How useful and reliable are disaster databases in the context of climate and global change? A comparative case study analysis in Peru
Disaster databases are a primary tool for the analysis of disaster characteristics and trends at global or national scales, and they support disaster risk reduction and climate change adaptation. However, the quality, consistency and completeness of different disaster databases are highly variable. Such variation critically influences the outcome of any study.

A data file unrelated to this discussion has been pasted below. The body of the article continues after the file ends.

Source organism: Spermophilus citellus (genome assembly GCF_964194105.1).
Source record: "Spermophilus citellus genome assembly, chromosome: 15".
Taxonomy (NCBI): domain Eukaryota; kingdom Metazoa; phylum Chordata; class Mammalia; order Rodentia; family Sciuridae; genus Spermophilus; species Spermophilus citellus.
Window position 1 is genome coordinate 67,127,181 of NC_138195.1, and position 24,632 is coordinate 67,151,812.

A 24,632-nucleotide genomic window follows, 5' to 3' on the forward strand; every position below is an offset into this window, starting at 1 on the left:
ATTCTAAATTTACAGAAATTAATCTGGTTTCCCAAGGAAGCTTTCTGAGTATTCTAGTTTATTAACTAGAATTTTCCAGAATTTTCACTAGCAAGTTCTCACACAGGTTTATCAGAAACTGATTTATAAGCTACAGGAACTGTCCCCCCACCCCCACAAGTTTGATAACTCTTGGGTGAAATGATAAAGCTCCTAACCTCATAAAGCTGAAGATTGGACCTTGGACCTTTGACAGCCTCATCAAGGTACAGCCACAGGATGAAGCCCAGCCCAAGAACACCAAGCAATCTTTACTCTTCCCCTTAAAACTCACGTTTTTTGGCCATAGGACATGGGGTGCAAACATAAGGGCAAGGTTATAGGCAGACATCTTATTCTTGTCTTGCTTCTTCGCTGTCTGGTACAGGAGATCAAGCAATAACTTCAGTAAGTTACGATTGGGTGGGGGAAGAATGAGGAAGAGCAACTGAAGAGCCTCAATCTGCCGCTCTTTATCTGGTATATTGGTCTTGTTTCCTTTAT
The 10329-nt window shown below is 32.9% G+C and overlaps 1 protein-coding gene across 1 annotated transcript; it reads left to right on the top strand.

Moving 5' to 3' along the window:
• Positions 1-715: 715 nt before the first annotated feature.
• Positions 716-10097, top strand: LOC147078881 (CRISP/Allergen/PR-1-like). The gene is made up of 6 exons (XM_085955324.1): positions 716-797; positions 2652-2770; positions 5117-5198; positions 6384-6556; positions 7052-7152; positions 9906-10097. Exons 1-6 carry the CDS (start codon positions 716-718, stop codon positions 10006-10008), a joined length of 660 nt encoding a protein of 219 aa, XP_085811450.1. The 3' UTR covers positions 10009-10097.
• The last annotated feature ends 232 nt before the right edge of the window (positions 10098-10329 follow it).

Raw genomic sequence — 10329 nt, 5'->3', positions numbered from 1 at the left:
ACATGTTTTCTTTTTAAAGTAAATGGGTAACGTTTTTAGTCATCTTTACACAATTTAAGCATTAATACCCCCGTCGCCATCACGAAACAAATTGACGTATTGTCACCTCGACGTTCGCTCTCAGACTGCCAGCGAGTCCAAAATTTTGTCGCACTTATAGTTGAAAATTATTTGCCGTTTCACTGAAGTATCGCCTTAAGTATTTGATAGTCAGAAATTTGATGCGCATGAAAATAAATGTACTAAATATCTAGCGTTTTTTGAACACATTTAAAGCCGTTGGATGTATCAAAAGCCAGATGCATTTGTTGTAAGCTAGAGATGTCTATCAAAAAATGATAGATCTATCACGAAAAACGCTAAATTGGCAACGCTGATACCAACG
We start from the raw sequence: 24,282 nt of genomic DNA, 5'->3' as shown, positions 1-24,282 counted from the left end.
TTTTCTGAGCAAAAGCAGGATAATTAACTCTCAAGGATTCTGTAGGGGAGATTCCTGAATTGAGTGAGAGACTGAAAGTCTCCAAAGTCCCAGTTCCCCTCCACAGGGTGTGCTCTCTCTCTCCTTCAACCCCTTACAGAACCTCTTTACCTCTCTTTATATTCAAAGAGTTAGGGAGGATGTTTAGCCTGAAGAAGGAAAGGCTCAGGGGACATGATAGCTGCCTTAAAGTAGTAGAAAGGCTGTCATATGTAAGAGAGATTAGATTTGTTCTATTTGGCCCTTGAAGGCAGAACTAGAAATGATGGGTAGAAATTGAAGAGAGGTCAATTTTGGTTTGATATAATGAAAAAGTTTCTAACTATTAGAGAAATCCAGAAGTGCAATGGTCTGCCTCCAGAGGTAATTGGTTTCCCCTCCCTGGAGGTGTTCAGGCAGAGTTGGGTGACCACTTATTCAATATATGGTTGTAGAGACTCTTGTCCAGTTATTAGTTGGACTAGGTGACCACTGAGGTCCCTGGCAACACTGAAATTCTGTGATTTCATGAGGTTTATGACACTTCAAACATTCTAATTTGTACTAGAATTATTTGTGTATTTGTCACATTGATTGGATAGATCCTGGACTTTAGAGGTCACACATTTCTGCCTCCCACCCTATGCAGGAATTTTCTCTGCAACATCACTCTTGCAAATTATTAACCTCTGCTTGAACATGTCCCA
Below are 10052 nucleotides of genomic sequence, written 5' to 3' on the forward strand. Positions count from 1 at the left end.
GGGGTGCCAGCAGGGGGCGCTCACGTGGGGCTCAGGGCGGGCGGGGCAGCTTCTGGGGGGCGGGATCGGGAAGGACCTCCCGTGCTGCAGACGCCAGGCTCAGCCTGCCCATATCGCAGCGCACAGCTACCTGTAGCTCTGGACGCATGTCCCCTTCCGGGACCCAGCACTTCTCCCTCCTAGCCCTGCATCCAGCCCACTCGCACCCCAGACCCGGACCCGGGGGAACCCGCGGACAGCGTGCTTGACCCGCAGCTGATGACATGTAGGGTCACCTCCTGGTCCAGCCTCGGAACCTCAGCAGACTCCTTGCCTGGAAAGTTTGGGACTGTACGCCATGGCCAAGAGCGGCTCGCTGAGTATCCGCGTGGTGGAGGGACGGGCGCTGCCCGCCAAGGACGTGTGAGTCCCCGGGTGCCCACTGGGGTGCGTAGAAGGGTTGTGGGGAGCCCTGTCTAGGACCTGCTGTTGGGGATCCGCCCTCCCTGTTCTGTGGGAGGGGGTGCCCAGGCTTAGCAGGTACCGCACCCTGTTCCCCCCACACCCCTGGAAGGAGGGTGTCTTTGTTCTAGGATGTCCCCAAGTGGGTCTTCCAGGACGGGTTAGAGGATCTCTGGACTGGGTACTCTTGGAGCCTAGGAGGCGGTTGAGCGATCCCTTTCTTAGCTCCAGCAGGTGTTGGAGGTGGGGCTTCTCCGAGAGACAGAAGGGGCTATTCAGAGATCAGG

This study analyzes three different disaster databases in the developing-country context of Peru: a global database (Emergency Events Database: EM-DAT), a multinational Latin American database (DesInventar) and a national database (Peruvian National Information System for the Prevention of Disasters: SINPAD). Results show limited changes in disaster occurrence in the Cusco and Apurímac regions in southern Peru over the past four decades but strong positive trends in people affected at the national scale.
The study concludes and recommends that the type, method and source of documentation should be carefully evaluated for any analysis of disaster databases; reporting criteria should be improved and documentation efforts strengthened.